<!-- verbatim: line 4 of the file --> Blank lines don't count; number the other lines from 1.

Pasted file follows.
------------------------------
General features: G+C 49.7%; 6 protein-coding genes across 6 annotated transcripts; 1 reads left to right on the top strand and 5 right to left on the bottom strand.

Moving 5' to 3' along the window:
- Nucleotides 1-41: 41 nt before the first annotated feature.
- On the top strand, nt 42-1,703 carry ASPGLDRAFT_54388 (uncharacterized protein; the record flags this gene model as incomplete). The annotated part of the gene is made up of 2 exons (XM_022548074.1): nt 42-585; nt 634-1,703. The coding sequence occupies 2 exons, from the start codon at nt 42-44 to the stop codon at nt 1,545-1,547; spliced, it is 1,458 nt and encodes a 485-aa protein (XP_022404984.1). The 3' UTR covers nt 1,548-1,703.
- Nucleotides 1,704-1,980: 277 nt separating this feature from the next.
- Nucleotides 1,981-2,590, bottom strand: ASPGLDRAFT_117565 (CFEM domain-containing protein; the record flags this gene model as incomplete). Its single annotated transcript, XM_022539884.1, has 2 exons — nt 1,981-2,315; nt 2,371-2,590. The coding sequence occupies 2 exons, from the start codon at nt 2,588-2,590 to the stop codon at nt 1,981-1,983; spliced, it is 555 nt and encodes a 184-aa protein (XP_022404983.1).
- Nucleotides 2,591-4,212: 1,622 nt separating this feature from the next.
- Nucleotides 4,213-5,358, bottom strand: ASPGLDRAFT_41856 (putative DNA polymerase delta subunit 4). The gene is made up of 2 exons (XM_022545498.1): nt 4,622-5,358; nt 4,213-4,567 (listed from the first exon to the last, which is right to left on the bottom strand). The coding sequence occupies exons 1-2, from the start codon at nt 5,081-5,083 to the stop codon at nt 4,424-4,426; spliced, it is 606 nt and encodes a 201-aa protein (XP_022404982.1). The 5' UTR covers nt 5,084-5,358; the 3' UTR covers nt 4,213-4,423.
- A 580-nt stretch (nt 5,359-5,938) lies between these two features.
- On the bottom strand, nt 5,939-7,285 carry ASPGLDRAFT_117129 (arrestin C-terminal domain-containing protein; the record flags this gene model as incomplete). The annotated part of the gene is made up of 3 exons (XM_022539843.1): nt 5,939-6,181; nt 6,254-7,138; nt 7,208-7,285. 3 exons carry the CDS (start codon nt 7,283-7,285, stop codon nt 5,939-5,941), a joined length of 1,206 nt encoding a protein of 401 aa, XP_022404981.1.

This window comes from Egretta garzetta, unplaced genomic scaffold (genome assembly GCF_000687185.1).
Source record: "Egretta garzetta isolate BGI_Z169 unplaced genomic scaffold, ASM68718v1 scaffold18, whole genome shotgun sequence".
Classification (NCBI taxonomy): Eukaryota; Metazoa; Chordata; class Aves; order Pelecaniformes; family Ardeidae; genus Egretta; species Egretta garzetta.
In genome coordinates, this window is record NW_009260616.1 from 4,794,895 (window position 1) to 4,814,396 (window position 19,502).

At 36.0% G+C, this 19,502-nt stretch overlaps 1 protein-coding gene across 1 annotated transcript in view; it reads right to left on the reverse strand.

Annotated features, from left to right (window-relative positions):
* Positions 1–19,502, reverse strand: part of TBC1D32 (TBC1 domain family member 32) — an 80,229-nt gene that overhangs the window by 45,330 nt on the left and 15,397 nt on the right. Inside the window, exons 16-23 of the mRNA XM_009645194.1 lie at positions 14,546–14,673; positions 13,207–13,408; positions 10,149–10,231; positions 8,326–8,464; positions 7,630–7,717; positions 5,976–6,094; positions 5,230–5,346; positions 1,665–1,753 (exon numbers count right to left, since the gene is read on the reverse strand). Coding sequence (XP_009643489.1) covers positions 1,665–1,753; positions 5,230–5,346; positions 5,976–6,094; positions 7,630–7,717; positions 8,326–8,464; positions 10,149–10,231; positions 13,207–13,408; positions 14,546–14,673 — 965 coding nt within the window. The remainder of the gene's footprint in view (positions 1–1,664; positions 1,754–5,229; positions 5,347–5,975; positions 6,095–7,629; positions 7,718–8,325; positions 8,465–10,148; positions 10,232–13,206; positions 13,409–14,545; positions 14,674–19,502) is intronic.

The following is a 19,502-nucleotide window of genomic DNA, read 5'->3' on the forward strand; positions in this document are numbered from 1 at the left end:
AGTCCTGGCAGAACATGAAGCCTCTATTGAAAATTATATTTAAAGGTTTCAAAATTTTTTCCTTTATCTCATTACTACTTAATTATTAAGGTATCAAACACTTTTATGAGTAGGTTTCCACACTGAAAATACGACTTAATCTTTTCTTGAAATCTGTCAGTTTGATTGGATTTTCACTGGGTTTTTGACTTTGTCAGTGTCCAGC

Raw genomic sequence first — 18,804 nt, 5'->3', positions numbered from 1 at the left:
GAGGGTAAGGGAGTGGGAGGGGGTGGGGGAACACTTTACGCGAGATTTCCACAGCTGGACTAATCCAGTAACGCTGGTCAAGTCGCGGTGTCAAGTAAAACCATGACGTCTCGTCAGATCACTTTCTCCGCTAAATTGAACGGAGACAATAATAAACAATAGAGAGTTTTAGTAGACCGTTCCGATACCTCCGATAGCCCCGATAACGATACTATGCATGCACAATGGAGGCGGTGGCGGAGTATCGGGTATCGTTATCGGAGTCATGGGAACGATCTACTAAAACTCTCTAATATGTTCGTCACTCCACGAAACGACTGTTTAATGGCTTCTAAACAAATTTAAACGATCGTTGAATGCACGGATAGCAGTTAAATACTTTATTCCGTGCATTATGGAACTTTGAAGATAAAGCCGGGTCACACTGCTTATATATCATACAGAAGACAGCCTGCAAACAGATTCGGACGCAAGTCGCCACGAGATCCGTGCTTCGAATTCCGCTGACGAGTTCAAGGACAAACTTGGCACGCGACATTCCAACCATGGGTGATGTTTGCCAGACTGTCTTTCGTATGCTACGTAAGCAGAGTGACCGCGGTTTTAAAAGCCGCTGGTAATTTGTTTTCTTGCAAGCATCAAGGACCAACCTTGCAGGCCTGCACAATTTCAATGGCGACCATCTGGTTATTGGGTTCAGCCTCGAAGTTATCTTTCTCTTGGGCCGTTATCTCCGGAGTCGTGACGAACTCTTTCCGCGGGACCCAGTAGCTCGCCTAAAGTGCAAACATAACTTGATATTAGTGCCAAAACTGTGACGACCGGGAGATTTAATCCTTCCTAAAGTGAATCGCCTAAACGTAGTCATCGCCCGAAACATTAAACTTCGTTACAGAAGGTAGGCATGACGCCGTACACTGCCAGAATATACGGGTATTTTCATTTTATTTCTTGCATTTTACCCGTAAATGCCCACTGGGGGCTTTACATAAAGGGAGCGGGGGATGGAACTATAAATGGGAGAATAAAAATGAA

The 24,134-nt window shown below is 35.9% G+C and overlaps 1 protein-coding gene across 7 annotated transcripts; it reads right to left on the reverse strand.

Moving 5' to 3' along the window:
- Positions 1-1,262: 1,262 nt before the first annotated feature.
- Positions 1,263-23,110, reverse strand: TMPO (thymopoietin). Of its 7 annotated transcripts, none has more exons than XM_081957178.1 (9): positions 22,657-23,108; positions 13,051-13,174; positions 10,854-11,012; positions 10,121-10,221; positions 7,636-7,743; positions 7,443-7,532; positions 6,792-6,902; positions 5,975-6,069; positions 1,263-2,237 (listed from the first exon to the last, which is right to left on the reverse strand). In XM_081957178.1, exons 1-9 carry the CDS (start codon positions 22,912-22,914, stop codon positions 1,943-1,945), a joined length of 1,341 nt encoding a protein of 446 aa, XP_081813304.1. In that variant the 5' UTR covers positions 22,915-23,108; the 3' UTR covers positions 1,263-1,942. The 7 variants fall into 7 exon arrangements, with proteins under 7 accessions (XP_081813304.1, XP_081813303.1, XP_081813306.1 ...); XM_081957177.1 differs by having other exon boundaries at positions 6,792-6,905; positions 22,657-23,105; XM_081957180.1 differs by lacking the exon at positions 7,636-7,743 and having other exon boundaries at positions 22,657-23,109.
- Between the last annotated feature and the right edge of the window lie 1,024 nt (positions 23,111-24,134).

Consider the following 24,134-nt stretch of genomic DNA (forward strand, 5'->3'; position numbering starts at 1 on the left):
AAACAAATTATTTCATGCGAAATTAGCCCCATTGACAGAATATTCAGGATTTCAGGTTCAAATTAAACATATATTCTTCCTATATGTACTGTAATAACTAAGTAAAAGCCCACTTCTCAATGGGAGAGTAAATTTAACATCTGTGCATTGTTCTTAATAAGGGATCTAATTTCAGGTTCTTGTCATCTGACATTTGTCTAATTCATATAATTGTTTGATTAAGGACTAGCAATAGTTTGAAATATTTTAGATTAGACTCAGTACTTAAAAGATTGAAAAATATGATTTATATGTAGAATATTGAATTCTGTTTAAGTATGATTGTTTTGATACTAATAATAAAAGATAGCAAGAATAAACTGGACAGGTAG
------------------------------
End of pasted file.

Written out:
- On the top strand, nt 42-1,703 carry ASPGLDRAFT_54388 (uncharacterized protein; the record flags this gene model as incomplete). The annotated part of the gene is made up of 2 exons (XM_022548074.1): nt 42-585; nt 634-1,703. The coding sequence occupies 2 exons, from the start codon at nt 42-44 to the stop codon at nt 1,545-1,547; spliced, it is 1,458 nt and encodes a 485-aa protein (XP_022404984.1). The 3' UTR covers nt 1,548-1,703.